Pennsylvania’s Deployment Act Dies On the Vine
The Small Wireless Facilities Deployment Act (House Bill 2564), which was proposed to help with 5G infrastructure, ran out of time and no companion bill was introduced to the Pennsylvania Senate, reported The Philadelphia Inquirer. The sponsor of the bill, State Rep. Frank Farry, told Inside Towers in an interview, he put the blame on a crusading lawyer bent on derailing the legislation as the reason for its demise. The proposed legislation would have made it easier to put thousands of small cell antennas on utility poles, buildings, traffic lights, or other public property for 5G services.
While most state legislatures have passed a similar bill, often unanimously, Pennsylvania has met a roadblock. Farry says that roadblock is Dan Cohen, an independent attorney from Pittsburgh who has acted on behalf of, according to him, 150 municipalities, to thwart the legislation. Farry said Cohen used privileged information to send inflammatory emails to his clients regarding the possibility of low $25-per-pole rates and other issues to enhance his status with them and other potential customers. “He is a person of low moral character,” Farry said “and you can quote me on that. Municipalities that have employed him have not operated in good faith.”
“I’m not aware of any one of them [municipal clients] that has denied an application by the wireless industry,” Cohen told PennLive in August. He said he believed the proposed timeline for the review of applications is too short and the proposed fees were too low. Cohen feared it could, “lead to further stripping away of municipalities’ authority to over manage its rights-of-way.”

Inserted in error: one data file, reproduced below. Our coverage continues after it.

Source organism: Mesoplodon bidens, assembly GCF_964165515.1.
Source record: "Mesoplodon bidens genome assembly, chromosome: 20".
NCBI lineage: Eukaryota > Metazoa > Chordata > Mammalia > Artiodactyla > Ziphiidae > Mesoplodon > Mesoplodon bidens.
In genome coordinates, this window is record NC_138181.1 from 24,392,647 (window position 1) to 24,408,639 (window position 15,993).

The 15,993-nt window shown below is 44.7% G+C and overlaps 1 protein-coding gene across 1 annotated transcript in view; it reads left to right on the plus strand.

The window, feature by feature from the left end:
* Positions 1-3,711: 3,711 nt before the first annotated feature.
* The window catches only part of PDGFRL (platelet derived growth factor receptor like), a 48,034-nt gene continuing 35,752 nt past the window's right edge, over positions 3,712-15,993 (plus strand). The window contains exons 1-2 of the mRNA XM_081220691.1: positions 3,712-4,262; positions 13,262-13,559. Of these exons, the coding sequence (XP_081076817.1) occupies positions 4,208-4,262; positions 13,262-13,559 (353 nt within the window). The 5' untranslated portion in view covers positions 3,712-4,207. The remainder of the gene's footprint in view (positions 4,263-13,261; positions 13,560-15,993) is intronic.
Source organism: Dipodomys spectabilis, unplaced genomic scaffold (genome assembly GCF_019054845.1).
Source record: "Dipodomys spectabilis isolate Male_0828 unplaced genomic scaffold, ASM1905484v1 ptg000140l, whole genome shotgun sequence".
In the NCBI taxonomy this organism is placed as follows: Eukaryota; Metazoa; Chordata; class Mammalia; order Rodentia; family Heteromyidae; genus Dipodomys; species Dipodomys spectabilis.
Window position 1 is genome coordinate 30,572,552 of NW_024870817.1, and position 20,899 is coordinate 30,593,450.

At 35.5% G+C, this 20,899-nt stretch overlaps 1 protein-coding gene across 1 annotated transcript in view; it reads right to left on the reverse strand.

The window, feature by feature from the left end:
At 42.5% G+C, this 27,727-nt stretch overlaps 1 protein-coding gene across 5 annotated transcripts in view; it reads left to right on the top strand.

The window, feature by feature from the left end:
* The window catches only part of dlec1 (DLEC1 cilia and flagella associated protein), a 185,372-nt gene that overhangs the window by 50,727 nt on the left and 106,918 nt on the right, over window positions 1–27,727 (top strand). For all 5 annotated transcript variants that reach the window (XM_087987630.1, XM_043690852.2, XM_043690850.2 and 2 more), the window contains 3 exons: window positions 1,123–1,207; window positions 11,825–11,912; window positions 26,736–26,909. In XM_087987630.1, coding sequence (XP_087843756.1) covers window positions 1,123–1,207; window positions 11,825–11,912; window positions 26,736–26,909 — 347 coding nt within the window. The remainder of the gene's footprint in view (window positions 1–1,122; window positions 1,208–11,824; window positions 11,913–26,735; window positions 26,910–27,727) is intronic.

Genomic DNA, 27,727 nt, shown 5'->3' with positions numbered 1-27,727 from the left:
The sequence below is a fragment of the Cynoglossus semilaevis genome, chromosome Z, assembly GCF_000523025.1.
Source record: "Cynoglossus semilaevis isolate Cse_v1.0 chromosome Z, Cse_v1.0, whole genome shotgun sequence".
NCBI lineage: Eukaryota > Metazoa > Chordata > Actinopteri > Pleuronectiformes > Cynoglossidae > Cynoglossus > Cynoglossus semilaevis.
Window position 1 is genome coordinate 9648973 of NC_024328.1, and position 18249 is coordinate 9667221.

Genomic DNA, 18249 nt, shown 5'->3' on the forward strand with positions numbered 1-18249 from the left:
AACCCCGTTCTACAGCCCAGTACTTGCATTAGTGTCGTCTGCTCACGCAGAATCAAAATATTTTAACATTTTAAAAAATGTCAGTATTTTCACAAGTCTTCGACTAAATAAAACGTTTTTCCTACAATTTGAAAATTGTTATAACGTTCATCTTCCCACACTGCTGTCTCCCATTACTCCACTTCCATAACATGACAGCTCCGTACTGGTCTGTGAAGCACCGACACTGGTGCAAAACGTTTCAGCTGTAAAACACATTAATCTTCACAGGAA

Farry said he is determined to not let the opposition derail the process and said he wants to open up dialogue with the municipalities to make a smooth and responsible transition to providing 5G connectivity for the Commonwealth.
“We will continue to talk with the stakeholders (towercos, carriers, turf vendors and some municipalities) to come up with a solution,” said Farry.
Because the bill never made it out of the state’s Consumer Affairs Committee, under the rules of the Pennsylvania General Assembly, it will have to be re-introduced at the start of the new legislative calendar in January, 2019. Farry plans to do that, but faces a tough election opponent in November, who he says is using the deployment bill as a “wedge issue” in her campaign. His opponent for the 142nd District serving the Bucks County area, Lauren Lareau, has issued statements from her campaign with visions of, “refrigerator-sized boxes placed every so often on the street.” Ferry has called it a ‘neck-and-neck’ race with his legislation being a central issue.
Last month, the FCC voted to cap the rates localities can charge for small cell deployment in public rights-of-way, among other changes to ease deployment, reported Inside Towers. The agency’s changes are similar to those considered in the Pennsylvania legislation, according to The Inquirer. The agency said the new rules could save telecoms some $2 billion in costs associated with 5G deployment. Philadelphia and the Pennsylvania Association of Boroughs oppose the FCC changes.
By Jim Fryer, Managing Editor, Inside Towers